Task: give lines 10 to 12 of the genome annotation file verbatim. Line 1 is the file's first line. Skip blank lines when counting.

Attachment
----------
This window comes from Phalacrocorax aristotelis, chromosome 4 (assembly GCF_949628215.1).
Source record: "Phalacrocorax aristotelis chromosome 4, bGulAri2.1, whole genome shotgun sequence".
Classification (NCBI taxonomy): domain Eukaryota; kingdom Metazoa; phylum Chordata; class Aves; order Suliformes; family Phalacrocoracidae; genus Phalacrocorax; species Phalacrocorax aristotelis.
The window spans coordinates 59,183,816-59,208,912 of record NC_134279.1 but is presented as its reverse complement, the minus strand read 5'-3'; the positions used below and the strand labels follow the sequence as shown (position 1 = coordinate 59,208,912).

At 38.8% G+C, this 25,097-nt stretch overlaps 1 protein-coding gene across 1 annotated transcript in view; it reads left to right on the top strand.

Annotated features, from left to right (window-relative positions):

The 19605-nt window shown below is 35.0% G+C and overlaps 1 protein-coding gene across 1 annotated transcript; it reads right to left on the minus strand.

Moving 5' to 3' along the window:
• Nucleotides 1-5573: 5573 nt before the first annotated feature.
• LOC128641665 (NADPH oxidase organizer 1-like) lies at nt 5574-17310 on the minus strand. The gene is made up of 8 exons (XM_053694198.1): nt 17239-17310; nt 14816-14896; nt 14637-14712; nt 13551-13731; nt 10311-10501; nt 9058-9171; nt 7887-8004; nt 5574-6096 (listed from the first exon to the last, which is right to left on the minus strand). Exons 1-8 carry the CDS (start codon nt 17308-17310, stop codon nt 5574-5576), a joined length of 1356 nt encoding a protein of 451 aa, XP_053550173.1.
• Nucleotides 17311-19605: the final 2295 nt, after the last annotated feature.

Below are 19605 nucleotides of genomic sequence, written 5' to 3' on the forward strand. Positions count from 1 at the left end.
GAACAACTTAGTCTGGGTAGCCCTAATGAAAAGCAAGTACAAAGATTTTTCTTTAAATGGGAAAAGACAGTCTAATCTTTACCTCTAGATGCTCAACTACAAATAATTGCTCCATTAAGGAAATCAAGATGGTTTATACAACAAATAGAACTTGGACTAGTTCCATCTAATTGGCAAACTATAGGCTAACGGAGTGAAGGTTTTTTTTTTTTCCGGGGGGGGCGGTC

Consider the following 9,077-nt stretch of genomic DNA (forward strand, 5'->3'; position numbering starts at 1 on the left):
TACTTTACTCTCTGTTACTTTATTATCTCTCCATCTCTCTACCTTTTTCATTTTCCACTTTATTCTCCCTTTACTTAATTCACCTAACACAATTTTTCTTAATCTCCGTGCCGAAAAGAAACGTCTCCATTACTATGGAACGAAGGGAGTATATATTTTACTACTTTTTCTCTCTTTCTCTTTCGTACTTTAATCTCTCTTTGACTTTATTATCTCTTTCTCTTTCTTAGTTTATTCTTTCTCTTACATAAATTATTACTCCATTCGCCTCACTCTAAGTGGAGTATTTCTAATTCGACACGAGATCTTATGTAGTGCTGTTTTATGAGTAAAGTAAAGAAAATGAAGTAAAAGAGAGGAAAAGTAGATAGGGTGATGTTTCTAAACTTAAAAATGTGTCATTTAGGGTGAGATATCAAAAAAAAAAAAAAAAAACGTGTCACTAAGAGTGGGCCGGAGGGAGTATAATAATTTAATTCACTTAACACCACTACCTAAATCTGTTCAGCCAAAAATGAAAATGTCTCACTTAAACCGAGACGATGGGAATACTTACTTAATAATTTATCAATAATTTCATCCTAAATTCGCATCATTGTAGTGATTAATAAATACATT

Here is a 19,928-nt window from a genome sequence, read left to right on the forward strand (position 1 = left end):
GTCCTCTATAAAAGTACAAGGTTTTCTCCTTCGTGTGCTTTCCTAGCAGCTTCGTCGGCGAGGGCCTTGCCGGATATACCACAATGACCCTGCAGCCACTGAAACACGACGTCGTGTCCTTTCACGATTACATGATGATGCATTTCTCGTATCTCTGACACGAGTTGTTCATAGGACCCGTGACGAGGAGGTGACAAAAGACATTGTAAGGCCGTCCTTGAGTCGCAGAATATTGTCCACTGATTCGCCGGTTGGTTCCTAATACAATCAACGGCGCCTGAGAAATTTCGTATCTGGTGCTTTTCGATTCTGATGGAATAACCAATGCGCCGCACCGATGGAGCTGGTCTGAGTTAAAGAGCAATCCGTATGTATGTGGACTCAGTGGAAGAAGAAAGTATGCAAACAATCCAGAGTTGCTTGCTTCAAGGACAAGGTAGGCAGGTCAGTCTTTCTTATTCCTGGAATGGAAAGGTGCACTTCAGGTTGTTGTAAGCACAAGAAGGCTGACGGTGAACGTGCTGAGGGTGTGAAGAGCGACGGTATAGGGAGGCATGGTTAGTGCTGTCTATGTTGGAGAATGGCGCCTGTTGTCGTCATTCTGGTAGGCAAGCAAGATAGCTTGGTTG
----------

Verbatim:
• LOC128641665 (NADPH oxidase organizer 1-like) lies at nt 5574-17310 on the minus strand. The gene is made up of 8 exons (XM_053694198.1): nt 17239-17310; nt 14816-14896; nt 14637-14712; nt 13551-13731; nt 10311-10501; nt 9058-9171; nt 7887-8004; nt 5574-6096 (listed from the first exon to the last, which is right to left on the minus strand). Exons 1-8 carry the CDS (start codon nt 17308-17310, stop codon nt 5574-5576), a joined length of 1356 nt encoding a protein of 451 aa, XP_053550173.1.
• Nucleotides 17311-19605: the final 2295 nt, after the last annotated feature.

Below are 19605 nucleotides of genomic sequence, written 5' to 3' on the forward strand. Positions count from 1 at the left end.